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No fall sitting of the legislature delays advocacy reach for children and youth

Sep 23 2012

Premier Christy Clark's decision to cancel the fall sitting of the legislature means a further delay in expanding the powers of B.C.'s Representative for Children and Youth.

Clark promised earlier this year to give Mary Ellen Turpel-Lafond the ability to advocate for vulnerable young people until they reach age 24.

Under current rules, Turpel-Lafond loses the ability to help once they turn 19. This has created problems for her office, particularly when it tries to help youth with developmental disabilities as they enter adulthood and responsibility for their care shifts from the Children's Ministry to Community Living B.C.

The premier said in January that the government would expand Turpel-Lafond's powers as part of a 12-point, $40-million plan to fix problems at Community Living B.C. and improve services for adults with developmental disabilities.

Her government failed to introduce the necessary bill during the spring sitting of the legislature, and with no session this fall, it will be next year before Turpel-Lafond gets the tools she needs.

Turpel-Lafond said the situation is putting considerable strain on her advocacy staff, which tries to help young people with special needs make the transition from youth to adult services. Her office has handled about 1,000 such cases involving children with complex special needs in the past five years, and advocates want to be able to support people in the critical years after they turn 19.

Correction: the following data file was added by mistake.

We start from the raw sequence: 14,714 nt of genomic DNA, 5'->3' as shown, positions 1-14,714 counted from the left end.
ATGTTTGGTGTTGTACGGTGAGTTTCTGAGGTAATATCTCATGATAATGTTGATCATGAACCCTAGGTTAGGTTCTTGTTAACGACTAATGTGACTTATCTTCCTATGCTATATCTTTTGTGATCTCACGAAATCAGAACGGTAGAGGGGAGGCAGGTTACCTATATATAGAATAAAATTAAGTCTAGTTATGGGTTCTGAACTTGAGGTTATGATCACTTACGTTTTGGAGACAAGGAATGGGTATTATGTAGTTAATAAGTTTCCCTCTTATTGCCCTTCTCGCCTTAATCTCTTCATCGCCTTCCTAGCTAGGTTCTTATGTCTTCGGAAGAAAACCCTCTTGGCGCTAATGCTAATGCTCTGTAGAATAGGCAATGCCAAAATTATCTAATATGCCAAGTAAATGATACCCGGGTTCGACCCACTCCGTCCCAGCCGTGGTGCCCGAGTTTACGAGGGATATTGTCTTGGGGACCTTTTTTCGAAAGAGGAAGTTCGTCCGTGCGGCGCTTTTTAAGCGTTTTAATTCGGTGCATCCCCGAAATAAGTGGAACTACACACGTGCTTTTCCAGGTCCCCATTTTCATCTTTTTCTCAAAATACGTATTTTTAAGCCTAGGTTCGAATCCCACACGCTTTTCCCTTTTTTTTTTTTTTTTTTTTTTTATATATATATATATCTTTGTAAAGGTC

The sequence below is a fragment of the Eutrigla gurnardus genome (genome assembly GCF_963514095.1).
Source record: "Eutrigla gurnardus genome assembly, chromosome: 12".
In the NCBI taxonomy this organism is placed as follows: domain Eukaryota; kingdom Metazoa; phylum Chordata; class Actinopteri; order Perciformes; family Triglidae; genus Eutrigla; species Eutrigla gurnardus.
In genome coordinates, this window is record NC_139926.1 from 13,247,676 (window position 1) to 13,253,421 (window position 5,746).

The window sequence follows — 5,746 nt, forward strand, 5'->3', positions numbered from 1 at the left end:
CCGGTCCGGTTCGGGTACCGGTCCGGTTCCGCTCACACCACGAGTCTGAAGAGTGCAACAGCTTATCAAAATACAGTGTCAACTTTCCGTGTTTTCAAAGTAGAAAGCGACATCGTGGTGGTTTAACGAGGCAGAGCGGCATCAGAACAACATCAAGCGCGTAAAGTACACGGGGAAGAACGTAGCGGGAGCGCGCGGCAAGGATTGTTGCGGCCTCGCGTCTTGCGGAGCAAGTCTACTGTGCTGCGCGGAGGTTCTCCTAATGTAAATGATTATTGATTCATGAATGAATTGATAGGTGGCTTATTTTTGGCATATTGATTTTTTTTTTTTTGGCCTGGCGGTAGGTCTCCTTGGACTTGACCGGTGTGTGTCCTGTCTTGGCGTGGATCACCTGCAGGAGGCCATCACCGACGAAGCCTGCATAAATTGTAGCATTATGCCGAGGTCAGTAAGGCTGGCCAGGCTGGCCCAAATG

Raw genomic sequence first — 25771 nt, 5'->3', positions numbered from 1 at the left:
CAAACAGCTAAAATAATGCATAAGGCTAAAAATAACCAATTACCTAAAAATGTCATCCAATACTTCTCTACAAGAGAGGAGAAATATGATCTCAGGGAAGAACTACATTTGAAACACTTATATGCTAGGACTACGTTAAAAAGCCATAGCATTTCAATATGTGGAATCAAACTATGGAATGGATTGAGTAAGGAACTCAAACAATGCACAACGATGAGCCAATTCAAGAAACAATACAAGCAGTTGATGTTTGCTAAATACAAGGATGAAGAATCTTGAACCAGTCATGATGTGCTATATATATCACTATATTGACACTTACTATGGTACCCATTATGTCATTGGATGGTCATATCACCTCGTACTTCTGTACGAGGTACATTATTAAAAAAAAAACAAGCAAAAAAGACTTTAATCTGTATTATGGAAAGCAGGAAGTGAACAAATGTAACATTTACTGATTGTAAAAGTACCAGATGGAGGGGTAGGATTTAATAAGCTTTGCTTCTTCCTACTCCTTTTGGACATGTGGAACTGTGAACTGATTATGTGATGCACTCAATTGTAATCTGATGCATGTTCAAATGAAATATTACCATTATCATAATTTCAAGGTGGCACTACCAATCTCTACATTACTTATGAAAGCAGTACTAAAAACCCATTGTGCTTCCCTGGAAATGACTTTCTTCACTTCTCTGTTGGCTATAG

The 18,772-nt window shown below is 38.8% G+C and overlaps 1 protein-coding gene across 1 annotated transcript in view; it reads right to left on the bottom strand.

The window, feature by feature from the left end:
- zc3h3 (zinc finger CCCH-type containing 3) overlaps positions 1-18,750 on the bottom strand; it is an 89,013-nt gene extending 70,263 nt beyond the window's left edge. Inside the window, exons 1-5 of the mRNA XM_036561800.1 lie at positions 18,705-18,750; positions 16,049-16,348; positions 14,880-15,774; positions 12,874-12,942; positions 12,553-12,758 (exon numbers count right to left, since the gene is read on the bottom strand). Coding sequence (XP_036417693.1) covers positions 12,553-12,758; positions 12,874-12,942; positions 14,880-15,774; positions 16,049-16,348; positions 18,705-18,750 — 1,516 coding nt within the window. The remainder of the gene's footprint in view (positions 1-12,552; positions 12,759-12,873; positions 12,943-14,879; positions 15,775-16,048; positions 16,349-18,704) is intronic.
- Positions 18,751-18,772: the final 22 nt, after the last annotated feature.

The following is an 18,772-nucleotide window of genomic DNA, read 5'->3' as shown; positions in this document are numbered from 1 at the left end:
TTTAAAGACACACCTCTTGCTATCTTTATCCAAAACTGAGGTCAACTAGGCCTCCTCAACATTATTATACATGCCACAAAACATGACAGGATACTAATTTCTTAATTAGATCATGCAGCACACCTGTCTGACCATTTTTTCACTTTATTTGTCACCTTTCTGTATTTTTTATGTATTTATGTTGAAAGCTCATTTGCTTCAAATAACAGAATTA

"My advocacy staff gets a little anxious about whether this will happen or not," Turpel-Lafond said.

"The need for advocacy is the same today as it was last year. I had hoped, certainly, to play a more active role, instead of dealing with it from a crisis point to a crisis point."

Social Development Minister Moira Stilwell issued a statement saying government remains committed to expanding the representative's powers and is drafting the necessary legislation.

The B.C. Government and Service Employees' Union, which raised the issue last week, called the delay disappointing and said young people will slip through cracks in the system as a result.

Union spokesman Doug Kinna said government should recall the legislature to give Turpel-Lafond the power she needs.

"This is really important to some of the most vulnerable people in the province and they just turn their back on them," Kinna said. lkines@timescolonist.com

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